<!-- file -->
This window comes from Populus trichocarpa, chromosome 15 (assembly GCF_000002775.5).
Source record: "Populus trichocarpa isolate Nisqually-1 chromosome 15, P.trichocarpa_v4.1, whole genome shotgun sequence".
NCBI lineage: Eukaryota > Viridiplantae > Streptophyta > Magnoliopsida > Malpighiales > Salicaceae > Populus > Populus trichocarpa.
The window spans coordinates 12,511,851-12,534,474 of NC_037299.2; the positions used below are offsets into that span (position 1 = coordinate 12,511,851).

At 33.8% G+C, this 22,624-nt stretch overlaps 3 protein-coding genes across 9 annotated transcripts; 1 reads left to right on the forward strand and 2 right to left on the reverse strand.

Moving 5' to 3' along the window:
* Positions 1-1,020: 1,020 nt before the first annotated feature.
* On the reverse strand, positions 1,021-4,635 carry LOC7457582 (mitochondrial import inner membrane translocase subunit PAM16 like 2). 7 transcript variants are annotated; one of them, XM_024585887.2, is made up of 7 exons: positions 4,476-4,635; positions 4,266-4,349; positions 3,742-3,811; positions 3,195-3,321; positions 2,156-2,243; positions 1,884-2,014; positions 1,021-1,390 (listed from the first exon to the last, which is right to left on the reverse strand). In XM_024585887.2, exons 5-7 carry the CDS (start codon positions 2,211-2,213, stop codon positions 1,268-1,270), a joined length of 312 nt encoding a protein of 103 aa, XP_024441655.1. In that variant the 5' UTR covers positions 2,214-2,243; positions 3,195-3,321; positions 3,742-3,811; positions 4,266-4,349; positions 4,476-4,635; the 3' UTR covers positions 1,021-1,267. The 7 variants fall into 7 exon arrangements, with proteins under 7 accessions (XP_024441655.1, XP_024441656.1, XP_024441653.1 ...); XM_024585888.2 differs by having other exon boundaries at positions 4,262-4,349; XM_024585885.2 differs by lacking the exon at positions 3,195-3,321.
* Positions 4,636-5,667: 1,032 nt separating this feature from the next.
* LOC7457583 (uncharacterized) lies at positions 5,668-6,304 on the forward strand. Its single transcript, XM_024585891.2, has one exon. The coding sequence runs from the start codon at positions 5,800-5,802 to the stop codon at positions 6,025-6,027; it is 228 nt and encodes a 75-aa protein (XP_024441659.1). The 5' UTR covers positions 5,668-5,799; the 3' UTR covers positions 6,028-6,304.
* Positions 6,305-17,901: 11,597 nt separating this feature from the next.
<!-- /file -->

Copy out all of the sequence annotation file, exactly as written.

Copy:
This window comes from Populus trichocarpa, chromosome 15 (assembly GCF_000002775.5).
Source record: "Populus trichocarpa isolate Nisqually-1 chromosome 15, P.trichocarpa_v4.1, whole genome shotgun sequence".
NCBI lineage: Eukaryota > Viridiplantae > Streptophyta > Magnoliopsida > Malpighiales > Salicaceae > Populus > Populus trichocarpa.
The window spans coordinates 12,511,851-12,534,474 of NC_037299.2; the positions used below are offsets into that span (position 1 = coordinate 12,511,851).

At 33.8% G+C, this 22,624-nt stretch overlaps 3 protein-coding genes across 9 annotated transcripts; 1 reads left to right on the forward strand and 2 right to left on the reverse strand.

Moving 5' to 3' along the window:
* Positions 1-1,020: 1,020 nt before the first annotated feature.
* On the reverse strand, positions 1,021-4,635 carry LOC7457582 (mitochondrial import inner membrane translocase subunit PAM16 like 2). 7 transcript variants are annotated; one of them, XM_024585887.2, is made up of 7 exons: positions 4,476-4,635; positions 4,266-4,349; positions 3,742-3,811; positions 3,195-3,321; positions 2,156-2,243; positions 1,884-2,014; positions 1,021-1,390 (listed from the first exon to the last, which is right to left on the reverse strand). In XM_024585887.2, exons 5-7 carry the CDS (start codon positions 2,211-2,213, stop codon positions 1,268-1,270), a joined length of 312 nt encoding a protein of 103 aa, XP_024441655.1. In that variant the 5' UTR covers positions 2,214-2,243; positions 3,195-3,321; positions 3,742-3,811; positions 4,266-4,349; positions 4,476-4,635; the 3' UTR covers positions 1,021-1,267. The 7 variants fall into 7 exon arrangements, with proteins under 7 accessions (XP_024441655.1, XP_024441656.1, XP_024441653.1 ...); XM_024585888.2 differs by having other exon boundaries at positions 4,262-4,349; XM_024585885.2 differs by lacking the exon at positions 3,195-3,321.
* Positions 4,636-5,667: 1,032 nt separating this feature from the next.
* LOC7457583 (uncharacterized) lies at positions 5,668-6,304 on the forward strand. Its single transcript, XM_024585891.2, has one exon. The coding sequence runs from the start codon at positions 5,800-5,802 to the stop codon at positions 6,025-6,027; it is 228 nt and encodes a 75-aa protein (XP_024441659.1). The 5' UTR covers positions 5,668-5,799; the 3' UTR covers positions 6,028-6,304.
* Positions 6,305-17,901: 11,597 nt separating this feature from the next.